About one in six American adults took a psychiatric drug — most often antidepressants, sedatives or antipsychotics — at least once during 2013,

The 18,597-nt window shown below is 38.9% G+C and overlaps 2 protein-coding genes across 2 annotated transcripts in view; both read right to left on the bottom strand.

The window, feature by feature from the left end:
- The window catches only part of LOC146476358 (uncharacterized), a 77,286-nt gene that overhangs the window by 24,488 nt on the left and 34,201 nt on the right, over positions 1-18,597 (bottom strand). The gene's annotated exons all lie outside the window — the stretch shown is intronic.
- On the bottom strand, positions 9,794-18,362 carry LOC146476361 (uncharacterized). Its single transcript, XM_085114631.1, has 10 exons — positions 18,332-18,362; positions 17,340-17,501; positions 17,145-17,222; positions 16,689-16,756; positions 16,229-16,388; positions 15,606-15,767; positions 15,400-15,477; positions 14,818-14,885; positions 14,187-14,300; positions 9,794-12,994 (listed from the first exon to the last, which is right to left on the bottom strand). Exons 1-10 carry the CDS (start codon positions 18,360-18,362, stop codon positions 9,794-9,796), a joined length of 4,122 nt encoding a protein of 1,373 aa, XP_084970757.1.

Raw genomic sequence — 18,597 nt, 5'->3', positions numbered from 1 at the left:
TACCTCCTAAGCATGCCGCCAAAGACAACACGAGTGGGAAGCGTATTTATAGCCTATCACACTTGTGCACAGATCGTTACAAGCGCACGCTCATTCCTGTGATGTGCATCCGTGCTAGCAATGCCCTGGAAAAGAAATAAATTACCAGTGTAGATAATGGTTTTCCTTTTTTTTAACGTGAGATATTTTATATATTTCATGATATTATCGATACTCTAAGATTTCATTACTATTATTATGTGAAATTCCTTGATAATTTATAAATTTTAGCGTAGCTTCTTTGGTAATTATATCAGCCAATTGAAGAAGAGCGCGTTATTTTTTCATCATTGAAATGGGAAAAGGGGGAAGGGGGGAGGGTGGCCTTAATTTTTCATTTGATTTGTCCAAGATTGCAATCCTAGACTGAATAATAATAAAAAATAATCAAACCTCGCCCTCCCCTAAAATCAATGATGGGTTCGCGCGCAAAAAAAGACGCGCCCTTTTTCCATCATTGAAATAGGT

according to a new research letter published in the journal JAMA Internal Medicine. Because the results came from self-reported data, the actual numbers may be higher, say co-authors Thomas J. Moore, a senior scientist, drug safety and policy, at the Institute for Safe Medication Practices and lecturer at Milken Institute School of Public Health of The George Washington University, and Dr. Donald R. Mattison, chief medical officer at Risk Sciences International in Ottawa. Importantly, the study found that older adults, between the ages of 60 and 85, are now the highest users of psychiatric medicines: More than a quarter of people between the ages of 60 and 85 reported use, compared with just 9% of those between the ages of 18 and 39 and nearly 18% of adults between the ages of 40 and 59. “It used to be middle-aged adults were the highest users of these drugs; now it’s older adults,” said Dr. Eric Lenze, a professor of psychiatry at the Washington University School of Medicine, who is not affiliated with the study. He said this finding is “new and fairly eye-opening,” especially considering that the oldest adults may risk falls and cognitive impairment from taking these drugs. Additionally, Moore and Mattison say the majority of adults in the survey who reported taking psychiatric medications have been using them for a long time. “My concern about the extensive long-term use is that eight of the 10 most widely used drugs either have warnings about withdrawal symptoms, are DEA Schedule IV or both,” Moore said. “Both patients and physicians need to periodically re-evaluate the continued need for psychiatric drugs.” The Drug Enforcement Administration’s Schedule IV rating means a drug has a low potential for abuse and dependence. He added that patients need to understand that stopping a psychiatric drug may seem to make the problem come back. But withdrawal or rebound symptoms may not occur when doctors carefully help patients taper their dose, Moore explained.